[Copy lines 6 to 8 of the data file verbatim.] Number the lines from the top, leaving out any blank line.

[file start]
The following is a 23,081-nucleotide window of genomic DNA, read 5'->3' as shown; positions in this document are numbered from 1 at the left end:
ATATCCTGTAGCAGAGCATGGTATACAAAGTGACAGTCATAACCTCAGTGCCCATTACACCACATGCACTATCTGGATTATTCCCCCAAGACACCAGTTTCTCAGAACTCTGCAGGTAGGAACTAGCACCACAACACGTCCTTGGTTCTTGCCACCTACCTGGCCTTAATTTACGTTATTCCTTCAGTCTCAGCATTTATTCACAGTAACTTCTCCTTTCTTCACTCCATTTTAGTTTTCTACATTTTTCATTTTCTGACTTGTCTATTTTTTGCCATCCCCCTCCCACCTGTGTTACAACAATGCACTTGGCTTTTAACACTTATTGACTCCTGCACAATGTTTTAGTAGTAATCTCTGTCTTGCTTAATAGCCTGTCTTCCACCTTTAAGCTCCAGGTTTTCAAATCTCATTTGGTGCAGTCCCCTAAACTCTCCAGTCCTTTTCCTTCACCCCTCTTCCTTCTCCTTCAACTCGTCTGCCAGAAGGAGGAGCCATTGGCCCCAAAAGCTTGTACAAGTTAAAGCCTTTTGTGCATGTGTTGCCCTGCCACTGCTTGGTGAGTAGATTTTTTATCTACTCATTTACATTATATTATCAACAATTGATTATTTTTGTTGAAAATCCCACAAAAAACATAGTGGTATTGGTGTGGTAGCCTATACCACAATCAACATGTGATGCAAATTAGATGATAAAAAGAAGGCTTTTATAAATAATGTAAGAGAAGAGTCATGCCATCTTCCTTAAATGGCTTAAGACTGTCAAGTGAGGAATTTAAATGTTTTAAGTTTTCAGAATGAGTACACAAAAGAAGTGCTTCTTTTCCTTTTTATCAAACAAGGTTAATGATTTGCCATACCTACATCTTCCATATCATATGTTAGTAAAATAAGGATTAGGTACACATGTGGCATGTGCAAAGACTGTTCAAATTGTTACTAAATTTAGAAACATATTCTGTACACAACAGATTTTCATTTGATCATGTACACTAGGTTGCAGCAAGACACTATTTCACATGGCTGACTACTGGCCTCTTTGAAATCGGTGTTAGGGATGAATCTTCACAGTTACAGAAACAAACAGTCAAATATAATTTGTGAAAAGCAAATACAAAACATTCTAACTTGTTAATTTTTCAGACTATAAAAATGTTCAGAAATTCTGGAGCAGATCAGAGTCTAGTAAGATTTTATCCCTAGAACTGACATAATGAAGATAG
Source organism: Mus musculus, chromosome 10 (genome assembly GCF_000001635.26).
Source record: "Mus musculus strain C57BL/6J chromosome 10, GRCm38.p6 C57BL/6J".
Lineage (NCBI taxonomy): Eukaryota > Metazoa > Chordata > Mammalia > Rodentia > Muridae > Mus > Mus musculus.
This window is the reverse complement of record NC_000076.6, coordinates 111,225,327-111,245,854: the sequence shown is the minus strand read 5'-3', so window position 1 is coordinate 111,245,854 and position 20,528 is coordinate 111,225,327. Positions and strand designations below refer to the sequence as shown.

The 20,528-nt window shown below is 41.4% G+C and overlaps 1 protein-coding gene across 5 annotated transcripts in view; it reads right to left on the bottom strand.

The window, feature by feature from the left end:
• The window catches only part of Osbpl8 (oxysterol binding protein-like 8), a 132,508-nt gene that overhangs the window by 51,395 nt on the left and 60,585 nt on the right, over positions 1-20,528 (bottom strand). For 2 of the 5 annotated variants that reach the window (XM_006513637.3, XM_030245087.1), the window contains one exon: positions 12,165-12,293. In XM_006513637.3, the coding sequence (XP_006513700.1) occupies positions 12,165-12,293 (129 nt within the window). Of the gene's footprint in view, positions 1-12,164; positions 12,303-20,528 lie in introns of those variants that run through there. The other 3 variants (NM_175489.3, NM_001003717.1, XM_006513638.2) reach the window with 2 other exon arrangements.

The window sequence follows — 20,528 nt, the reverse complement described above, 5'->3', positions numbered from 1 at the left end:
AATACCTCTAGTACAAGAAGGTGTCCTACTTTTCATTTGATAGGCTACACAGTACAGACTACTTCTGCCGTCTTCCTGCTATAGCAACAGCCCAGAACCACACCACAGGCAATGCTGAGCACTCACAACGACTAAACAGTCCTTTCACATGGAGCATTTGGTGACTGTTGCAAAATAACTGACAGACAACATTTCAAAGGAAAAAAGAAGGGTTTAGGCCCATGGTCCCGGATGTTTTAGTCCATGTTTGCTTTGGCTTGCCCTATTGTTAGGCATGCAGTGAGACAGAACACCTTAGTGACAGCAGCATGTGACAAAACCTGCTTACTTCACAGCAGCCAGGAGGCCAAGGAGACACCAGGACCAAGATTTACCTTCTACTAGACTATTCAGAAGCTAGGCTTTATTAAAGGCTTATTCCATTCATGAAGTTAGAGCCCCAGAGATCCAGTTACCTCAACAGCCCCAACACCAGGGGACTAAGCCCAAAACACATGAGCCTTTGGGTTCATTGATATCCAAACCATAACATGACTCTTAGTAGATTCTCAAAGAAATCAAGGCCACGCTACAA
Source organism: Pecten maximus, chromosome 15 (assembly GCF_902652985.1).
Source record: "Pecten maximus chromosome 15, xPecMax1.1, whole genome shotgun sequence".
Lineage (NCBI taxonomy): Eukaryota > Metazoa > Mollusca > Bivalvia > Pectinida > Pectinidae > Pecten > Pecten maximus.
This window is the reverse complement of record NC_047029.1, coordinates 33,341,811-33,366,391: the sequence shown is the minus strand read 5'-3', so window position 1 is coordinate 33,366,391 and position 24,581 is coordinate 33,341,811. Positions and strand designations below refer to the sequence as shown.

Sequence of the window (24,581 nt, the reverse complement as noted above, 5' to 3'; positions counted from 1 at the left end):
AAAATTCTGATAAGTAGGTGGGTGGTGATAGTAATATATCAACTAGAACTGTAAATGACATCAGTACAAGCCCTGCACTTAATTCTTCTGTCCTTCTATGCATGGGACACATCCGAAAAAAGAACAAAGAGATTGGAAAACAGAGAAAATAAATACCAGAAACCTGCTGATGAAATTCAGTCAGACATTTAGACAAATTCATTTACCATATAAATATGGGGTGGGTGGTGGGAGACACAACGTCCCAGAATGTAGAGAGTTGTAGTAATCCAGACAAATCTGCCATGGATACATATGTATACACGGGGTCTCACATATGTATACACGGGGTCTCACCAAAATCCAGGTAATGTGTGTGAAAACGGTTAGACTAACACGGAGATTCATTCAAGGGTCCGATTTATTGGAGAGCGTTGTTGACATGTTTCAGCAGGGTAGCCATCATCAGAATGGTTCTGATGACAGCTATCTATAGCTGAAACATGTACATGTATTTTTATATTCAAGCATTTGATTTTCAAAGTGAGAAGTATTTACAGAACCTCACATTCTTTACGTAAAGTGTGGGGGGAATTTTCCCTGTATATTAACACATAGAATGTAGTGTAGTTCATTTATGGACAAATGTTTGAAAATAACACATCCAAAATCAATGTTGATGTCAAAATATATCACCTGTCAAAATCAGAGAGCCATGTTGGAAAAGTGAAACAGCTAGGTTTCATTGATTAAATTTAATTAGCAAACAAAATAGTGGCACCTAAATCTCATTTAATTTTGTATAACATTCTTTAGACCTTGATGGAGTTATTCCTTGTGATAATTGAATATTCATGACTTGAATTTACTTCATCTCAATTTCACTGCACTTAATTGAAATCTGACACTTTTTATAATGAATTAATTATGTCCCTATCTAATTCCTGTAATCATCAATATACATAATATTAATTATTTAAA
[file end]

This window is the reverse complement of record NC_000076.6, coordinates 111,225,327-111,245,854: the sequence shown is the minus strand read 5'-3', so window position 1 is coordinate 111,245,854 and position 20,528 is coordinate 111,225,327. Positions and strand designations below refer to the sequence as shown.

The 20,528-nt window shown below is 41.4% G+C and overlaps 1 protein-coding gene across 5 annotated transcripts in view; it reads right to left on the bottom strand.

The window, feature by feature from the left end: